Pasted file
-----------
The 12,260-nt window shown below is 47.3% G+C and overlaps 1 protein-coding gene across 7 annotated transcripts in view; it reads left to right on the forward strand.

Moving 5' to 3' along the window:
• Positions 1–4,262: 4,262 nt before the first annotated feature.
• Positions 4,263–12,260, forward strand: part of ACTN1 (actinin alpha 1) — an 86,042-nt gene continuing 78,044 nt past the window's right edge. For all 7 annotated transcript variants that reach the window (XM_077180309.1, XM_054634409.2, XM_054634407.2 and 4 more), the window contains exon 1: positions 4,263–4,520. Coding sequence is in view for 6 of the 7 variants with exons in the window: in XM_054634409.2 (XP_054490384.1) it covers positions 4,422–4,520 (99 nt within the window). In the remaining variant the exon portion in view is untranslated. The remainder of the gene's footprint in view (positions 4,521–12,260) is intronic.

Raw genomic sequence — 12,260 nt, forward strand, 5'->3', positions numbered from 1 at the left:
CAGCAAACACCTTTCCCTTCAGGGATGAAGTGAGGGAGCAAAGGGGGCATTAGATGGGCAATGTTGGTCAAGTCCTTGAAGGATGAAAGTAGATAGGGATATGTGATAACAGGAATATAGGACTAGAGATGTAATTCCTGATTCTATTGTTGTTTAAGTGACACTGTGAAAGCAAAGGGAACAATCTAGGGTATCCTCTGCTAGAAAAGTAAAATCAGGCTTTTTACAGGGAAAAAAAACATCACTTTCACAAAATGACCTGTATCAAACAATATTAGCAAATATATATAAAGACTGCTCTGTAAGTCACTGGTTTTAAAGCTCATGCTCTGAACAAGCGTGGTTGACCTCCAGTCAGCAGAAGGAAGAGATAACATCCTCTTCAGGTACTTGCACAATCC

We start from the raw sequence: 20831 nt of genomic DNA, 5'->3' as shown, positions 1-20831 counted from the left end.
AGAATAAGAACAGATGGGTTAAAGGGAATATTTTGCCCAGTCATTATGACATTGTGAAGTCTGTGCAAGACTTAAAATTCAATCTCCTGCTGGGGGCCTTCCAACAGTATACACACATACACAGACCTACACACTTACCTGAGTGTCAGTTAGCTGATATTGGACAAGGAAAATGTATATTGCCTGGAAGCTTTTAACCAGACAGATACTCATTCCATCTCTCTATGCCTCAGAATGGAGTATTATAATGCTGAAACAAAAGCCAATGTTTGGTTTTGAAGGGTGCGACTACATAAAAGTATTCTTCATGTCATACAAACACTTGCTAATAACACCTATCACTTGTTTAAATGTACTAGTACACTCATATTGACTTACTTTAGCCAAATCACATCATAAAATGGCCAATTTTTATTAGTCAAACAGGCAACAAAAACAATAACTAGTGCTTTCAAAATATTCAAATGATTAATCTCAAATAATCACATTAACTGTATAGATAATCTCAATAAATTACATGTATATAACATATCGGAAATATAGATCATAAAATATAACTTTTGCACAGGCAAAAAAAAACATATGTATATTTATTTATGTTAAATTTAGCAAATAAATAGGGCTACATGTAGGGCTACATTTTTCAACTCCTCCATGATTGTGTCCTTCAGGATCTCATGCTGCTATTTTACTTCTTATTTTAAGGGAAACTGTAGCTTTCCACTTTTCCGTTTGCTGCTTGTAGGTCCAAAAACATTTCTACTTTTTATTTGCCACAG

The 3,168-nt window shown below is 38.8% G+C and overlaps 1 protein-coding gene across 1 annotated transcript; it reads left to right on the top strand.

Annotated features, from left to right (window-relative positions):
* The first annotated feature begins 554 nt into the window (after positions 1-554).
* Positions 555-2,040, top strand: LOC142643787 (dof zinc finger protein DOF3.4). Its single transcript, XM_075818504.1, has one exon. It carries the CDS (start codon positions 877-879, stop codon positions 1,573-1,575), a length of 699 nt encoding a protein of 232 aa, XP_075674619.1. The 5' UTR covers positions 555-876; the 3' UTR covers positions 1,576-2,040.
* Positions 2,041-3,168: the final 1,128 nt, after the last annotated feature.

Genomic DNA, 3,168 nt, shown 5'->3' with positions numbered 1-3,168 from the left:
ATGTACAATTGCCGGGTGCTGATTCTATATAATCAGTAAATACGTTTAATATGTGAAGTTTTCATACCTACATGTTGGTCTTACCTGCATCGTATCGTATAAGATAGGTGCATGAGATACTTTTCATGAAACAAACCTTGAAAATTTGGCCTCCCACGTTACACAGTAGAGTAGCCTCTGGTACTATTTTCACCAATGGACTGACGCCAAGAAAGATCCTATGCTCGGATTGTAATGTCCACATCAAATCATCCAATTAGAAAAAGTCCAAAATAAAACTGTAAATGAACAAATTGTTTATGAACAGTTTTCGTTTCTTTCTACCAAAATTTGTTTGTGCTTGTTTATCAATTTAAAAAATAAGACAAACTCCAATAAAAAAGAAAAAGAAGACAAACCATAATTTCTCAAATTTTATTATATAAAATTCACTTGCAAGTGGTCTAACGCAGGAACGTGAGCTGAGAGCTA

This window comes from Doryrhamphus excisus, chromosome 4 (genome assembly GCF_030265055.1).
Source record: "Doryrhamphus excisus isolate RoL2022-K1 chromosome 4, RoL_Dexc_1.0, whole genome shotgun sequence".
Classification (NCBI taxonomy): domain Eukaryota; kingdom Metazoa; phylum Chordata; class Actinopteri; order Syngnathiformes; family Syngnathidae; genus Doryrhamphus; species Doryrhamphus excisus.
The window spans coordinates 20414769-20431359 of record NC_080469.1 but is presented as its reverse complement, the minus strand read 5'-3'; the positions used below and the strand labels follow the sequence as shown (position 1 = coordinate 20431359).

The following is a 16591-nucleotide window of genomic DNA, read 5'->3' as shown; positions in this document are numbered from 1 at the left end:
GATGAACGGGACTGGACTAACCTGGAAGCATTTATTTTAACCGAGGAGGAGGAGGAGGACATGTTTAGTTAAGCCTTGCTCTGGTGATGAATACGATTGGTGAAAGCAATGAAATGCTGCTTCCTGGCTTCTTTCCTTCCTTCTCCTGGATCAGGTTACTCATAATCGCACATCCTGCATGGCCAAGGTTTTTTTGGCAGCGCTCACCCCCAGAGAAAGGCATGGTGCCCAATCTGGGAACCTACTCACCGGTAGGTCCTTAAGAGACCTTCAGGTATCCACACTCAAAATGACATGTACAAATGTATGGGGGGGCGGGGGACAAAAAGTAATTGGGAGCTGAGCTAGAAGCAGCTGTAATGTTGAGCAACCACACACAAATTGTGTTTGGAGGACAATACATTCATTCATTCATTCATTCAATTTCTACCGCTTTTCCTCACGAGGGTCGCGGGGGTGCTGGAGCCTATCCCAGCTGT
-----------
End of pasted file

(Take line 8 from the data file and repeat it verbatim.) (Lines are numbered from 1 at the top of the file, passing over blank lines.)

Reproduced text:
AGAATAAGAACAGATGGGTTAAAGGGAATATTTTGCCCAGTCATTATGACATTGTGAAGTCTGTGCAAGACTTAAAATTCAATCTCCTGCTGGGGGCCTTCCAACAGTATACACACATACACAGACCTACACACTTACCTGAGTGTCAGTTAGCTGATATTGGACAAGGAAAATGTATATTGCCTGGAAGCTTTTAACCAGACAGATACTCATTCCATCTCTCTATGCCTCAGAATGGAGTATTATAATGCTGAAACAAAAGCCAATGTTTGGTTTTGAAGGGTGCGACTACATAAAAGTATTCTTCATGTCATACAAACACTTGCTAATAACACCTATCACTTGTTTAAATGTACTAGTACACTCATATTGACTTACTTTAGCCAAATCACATCATAAAATGGCCAATTTTTATTAGTCAAACAGGCAACAAAAACAATAACTAGTGCTTTCAAAATATTCAAATGATTAATCTCAAATAATCACATTAACTGTATAGATAATCTCAATAAATTACATGTATATAACATATCGGAAATATAGATCATAAAATATAACTTTTGCACAGGCAAAAAAAAACATATGTATATTTATTTATGTTAAATTTAGCAAATAAATAGGGCTACATGTAGGGCTACATTTTTCAACTCCTCCATGATTGTGTCCTTCAGGATCTCATGCTGCTATTTTACTTCTTATTTTAAGGGAAACTGTAGCTTTCCACTTTTCCGTTTGCTGCTTGTAGGTCCAAAAACATTTCTACTTTTTATTTGCCACAG